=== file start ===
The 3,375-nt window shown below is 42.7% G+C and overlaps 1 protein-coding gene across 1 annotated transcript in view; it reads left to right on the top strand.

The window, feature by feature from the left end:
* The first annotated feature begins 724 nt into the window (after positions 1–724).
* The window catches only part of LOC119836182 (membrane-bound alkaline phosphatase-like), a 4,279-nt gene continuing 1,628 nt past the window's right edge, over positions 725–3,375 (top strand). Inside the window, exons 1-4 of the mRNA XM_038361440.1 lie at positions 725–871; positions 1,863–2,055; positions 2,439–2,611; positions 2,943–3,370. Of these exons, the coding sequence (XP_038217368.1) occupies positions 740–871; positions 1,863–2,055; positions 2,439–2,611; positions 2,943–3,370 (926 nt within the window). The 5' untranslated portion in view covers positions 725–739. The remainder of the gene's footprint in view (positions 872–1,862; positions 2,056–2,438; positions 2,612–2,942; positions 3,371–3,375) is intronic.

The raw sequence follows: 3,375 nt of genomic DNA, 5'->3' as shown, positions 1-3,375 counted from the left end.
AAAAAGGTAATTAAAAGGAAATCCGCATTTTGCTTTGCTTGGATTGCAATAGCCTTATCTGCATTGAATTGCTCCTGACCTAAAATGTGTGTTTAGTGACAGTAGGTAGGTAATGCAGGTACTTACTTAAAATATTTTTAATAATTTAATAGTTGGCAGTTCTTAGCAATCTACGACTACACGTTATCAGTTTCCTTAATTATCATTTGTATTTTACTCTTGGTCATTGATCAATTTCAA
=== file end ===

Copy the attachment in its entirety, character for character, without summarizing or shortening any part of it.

The 3,375-nt window shown below is 42.7% G+C and overlaps 1 protein-coding gene across 1 annotated transcript in view; it reads left to right on the top strand.

The window, feature by feature from the left end:
* The first annotated feature begins 724 nt into the window (after positions 1–724).
* The window catches only part of LOC119836182 (membrane-bound alkaline phosphatase-like), a 4,279-nt gene continuing 1,628 nt past the window's right edge, over positions 725–3,375 (top strand). Inside the window, exons 1-4 of the mRNA XM_038361440.1 lie at positions 725–871; positions 1,863–2,055; positions 2,439–2,611; positions 2,943–3,370. Of these exons, the coding sequence (XP_038217368.1) occupies positions 740–871; positions 1,863–2,055; positions 2,439–2,611; positions 2,943–3,370 (926 nt within the window). The 5' untranslated portion in view covers positions 725–739. The remainder of the gene's footprint in view (positions 872–1,862; positions 2,056–2,438; positions 2,612–2,942; positions 3,371–3,375) is intronic.

The raw sequence follows: 3,375 nt of genomic DNA, 5'->3' as shown, positions 1-3,375 counted from the left end.
AAAAAGGTAATTAAAAGGAAATCCGCATTTTGCTTTGCTTGGATTGCAATAGCCTTATCTGCATTGAATTGCTCCTGACCTAAAATGTGTGTTTAGTGACAGTAGGTAGGTAATGCAGGTACTTACTTAAAATATTTTTAATAATTTAATAGTTGGCAGTTCTTAGCAATCTACGACTACACGTTATCAGTTTCCTTAATTATCATTTGTATTTTACTCTTGGTCATTGATCAATTTCAA